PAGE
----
BCG estimates more than 4,000 companies with formal corporate universities across the world. The former Chief Learning Officer (CLO) of BBC, Nigel Paine’s new book explores what it means to choose a high-investment option like GE did. What makes Crotonville relevant even today? If a company wants to invest in leadership development is it necessary for them to invest millions of dollars and build a clone of Crotonville? Is that the only approach to leadership development?
How do I explain Perpetual Beta? Hmm… let me ask you a question. What would you do if you were the CEO of a rapidly growing business worth $30 billion? The business operates in every country in the world except Iran, Syria, Sudan, Crimea and North Korea. Every other celebrity is among the 100 million customers who gushes about the service and that leads to more business and more growth. […]
Will HR be replaced by chatbots and machines? The answer is nuanced. The machines are not good at understanding shades of emotions, sarcasm, humor etc. Machines are good at doing “mindless” repetitive tasks. These are the tasks that humans can do without giving it any thought. Routine, repetitive tasks that machines can be trained to do more efficiently than humans will be done by machines. But jobs that depend on social skills and involve complex human interactions will stay with humans. Those who learn to work WITH machines will thrive. HR will certainly need to learn to work with robots who will be part of every workforce. But that is not all. HR will need to be reimagined…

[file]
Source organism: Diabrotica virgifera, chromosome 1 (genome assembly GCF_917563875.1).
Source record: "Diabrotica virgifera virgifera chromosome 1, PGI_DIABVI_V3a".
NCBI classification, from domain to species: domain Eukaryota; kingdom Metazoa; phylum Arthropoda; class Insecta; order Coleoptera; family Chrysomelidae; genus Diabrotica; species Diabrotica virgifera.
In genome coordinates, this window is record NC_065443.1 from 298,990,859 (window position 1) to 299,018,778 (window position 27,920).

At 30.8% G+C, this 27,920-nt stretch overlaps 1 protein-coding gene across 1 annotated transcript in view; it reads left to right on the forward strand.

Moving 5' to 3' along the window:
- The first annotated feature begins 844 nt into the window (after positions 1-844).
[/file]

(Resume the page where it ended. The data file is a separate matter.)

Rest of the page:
Can industry bodies like CII and NASSCOM play a different role in building a common talent pool? What if every fresh entrant into the workforce is employed not by an organization but by an industry body (eg Nasscom employs all software engineers who have base level and undifferentiated skills). The member companies can farm out the work to be done by this pool. Think of it like work being allocated to a secretarial pool. What if…?